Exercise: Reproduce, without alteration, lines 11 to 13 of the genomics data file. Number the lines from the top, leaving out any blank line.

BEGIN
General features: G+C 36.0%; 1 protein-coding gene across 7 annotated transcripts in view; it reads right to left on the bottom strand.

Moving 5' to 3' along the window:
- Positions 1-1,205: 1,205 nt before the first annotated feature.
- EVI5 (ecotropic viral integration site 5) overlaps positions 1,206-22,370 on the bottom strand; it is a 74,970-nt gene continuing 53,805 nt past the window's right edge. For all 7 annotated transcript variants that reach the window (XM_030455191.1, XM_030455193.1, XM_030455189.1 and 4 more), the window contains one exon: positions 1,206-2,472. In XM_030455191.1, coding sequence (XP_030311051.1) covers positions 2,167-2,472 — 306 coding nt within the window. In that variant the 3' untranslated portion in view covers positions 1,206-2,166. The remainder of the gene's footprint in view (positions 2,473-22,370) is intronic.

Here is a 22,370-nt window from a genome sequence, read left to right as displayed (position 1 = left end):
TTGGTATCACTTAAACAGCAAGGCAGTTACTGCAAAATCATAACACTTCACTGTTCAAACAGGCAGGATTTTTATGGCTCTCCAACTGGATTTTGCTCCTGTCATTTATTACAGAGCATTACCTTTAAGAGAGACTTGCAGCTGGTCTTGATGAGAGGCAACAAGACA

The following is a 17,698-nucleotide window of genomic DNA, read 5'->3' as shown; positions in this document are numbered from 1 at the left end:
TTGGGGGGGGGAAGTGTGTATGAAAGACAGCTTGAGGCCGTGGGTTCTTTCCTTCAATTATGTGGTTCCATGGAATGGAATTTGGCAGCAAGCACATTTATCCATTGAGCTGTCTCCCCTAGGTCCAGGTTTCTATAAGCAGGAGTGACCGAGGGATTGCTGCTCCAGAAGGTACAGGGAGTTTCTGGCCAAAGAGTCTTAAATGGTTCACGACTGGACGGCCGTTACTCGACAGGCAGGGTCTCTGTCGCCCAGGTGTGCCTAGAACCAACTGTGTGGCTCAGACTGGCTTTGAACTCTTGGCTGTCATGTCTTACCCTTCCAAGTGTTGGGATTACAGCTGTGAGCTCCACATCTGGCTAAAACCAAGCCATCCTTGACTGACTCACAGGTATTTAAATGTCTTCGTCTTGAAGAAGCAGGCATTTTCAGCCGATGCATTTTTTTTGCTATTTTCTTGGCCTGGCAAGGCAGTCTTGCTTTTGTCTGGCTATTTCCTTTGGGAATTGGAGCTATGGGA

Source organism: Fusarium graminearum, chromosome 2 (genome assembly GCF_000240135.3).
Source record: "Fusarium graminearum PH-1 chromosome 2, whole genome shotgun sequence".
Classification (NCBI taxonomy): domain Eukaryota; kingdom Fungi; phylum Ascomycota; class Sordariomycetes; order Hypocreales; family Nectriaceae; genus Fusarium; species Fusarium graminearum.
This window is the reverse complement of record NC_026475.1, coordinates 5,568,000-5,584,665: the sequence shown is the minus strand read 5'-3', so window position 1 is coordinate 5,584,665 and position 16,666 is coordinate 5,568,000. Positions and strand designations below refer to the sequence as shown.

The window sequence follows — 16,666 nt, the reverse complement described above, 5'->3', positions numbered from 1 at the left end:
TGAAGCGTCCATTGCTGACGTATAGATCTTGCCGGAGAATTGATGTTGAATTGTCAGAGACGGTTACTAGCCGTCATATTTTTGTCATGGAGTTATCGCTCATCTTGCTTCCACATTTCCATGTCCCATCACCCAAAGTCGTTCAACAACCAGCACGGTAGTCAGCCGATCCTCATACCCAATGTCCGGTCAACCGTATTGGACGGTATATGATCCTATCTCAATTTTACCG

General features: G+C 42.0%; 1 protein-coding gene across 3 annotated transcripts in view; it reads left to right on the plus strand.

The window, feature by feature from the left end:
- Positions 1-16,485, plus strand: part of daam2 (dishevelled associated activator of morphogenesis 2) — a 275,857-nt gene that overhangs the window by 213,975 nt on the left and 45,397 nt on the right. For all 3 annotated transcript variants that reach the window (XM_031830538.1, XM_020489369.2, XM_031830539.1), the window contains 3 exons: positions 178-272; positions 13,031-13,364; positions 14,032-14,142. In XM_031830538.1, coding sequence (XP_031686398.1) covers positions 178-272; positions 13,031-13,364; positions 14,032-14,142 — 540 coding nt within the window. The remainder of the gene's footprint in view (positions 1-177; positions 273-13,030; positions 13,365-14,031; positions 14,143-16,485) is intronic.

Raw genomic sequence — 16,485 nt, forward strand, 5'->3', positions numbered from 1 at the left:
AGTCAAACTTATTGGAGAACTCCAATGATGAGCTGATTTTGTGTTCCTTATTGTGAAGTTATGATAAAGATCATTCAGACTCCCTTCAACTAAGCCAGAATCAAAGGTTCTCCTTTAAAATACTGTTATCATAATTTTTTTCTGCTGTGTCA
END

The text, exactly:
Classification (NCBI taxonomy): domain Eukaryota; kingdom Fungi; phylum Ascomycota; class Sordariomycetes; order Hypocreales; family Nectriaceae; genus Fusarium; species Fusarium graminearum.
This window is the reverse complement of record NC_026475.1, coordinates 5,568,000-5,584,665: the sequence shown is the minus strand read 5'-3', so window position 1 is coordinate 5,584,665 and position 16,666 is coordinate 5,568,000. Positions and strand designations below refer to the sequence as shown.

The window sequence follows — 16,666 nt, the reverse complement described above, 5'->3', positions numbered from 1 at the left end: